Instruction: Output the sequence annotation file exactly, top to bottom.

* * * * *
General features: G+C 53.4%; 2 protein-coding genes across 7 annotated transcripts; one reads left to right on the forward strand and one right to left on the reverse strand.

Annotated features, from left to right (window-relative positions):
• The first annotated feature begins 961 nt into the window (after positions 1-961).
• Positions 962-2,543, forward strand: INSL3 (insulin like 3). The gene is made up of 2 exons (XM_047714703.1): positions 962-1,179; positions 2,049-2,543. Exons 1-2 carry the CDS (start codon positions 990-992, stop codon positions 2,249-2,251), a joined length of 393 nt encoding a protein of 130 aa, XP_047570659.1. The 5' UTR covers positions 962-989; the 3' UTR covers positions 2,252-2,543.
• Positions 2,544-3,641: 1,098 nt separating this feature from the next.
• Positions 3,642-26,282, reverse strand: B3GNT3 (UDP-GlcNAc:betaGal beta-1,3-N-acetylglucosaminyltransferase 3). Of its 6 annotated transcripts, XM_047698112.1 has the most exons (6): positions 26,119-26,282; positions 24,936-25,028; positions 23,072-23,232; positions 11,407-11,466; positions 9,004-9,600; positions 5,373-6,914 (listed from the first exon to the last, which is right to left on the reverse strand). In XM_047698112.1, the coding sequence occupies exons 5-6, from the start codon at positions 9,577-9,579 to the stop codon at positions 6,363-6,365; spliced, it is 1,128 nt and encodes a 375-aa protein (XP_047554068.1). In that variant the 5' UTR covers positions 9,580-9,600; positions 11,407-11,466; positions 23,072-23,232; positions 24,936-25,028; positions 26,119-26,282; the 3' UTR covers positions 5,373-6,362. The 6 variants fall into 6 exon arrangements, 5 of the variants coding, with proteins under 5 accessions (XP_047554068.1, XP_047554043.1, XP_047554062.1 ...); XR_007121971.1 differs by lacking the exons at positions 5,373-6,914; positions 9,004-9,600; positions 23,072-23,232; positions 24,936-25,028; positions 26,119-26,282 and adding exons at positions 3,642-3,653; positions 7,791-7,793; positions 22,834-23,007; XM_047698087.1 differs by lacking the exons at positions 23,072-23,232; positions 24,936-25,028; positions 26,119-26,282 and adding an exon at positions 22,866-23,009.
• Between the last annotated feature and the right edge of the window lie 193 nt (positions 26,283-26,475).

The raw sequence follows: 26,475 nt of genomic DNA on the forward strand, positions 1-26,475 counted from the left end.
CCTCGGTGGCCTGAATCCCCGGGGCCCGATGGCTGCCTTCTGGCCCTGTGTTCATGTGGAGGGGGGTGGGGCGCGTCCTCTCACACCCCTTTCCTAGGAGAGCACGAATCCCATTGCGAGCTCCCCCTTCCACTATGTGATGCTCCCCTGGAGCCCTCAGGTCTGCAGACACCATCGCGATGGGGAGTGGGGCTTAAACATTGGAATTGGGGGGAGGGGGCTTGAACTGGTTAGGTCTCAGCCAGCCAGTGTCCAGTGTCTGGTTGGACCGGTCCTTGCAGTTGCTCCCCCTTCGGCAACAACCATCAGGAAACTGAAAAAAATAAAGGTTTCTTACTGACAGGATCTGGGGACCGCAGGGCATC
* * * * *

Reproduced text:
General features: G+C 53.4%; 2 protein-coding genes across 7 annotated transcripts; one reads left to right on the forward strand and one right to left on the reverse strand.

Annotated features, from left to right (window-relative positions):
• The first annotated feature begins 961 nt into the window (after positions 1-961).
• Positions 962-2,543, forward strand: INSL3 (insulin like 3). The gene is made up of 2 exons (XM_047714703.1): positions 962-1,179; positions 2,049-2,543. Exons 1-2 carry the CDS (start codon positions 990-992, stop codon positions 2,249-2,251), a joined length of 393 nt encoding a protein of 130 aa, XP_047570659.1. The 5' UTR covers positions 962-989; the 3' UTR covers positions 2,252-2,543.
• Positions 2,544-3,641: 1,098 nt separating this feature from the next.
• Positions 3,642-26,282, reverse strand: B3GNT3 (UDP-GlcNAc:betaGal beta-1,3-N-acetylglucosaminyltransferase 3). Of its 6 annotated transcripts, XM_047698112.1 has the most exons (6): positions 26,119-26,282; positions 24,936-25,028; positions 23,072-23,232; positions 11,407-11,466; positions 9,004-9,600; positions 5,373-6,914 (listed from the first exon to the last, which is right to left on the reverse strand). In XM_047698112.1, the coding sequence occupies exons 5-6, from the start codon at positions 9,577-9,579 to the stop codon at positions 6,363-6,365; spliced, it is 1,128 nt and encodes a 375-aa protein (XP_047554068.1). In that variant the 5' UTR covers positions 9,580-9,600; positions 11,407-11,466; positions 23,072-23,232; positions 24,936-25,028; positions 26,119-26,282; the 3' UTR covers positions 5,373-6,362. The 6 variants fall into 6 exon arrangements, 5 of the variants coding, with proteins under 5 accessions (XP_047554068.1, XP_047554043.1, XP_047554062.1 ...); XR_007121971.1 differs by lacking the exons at positions 5,373-6,914; positions 9,004-9,600; positions 23,072-23,232; positions 24,936-25,028; positions 26,119-26,282 and adding exons at positions 3,642-3,653; positions 7,791-7,793; positions 22,834-23,007; XM_047698087.1 differs by lacking the exons at positions 23,072-23,232; positions 24,936-25,028; positions 26,119-26,282 and adding an exon at positions 22,866-23,009.
• Between the last annotated feature and the right edge of the window lie 193 nt (positions 26,283-26,475).

The raw sequence follows: 26,475 nt of genomic DNA on the forward strand, positions 1-26,475 counted from the left end.
CCTCGGTGGCCTGAATCCCCGGGGCCCGATGGCTGCCTTCTGGCCCTGTGTTCATGTGGAGGGGGGTGGGGCGCGTCCTCTCACACCCCTTTCCTAGGAGAGCACGAATCCCATTGCGAGCTCCCCCTTCCACTATGTGATGCTCCCCTGGAGCCCTCAGGTCTGCAGACACCATCGCGATGGGGAGTGGGGCTTAAACATTGGAATTGGGGGGAGGGGGCTTGAACTGGTTAGGTCTCAGCCAGCCAGTGTCCAGTGTCTGGTTGGACCGGTCCTTGCAGTTGCTCCCCCTTCGGCAACAACCATCAGGAAACTGAAAAAAATAAAGGTTTCTTACTGACAGGATCTGGGGACCGCAGGGCATC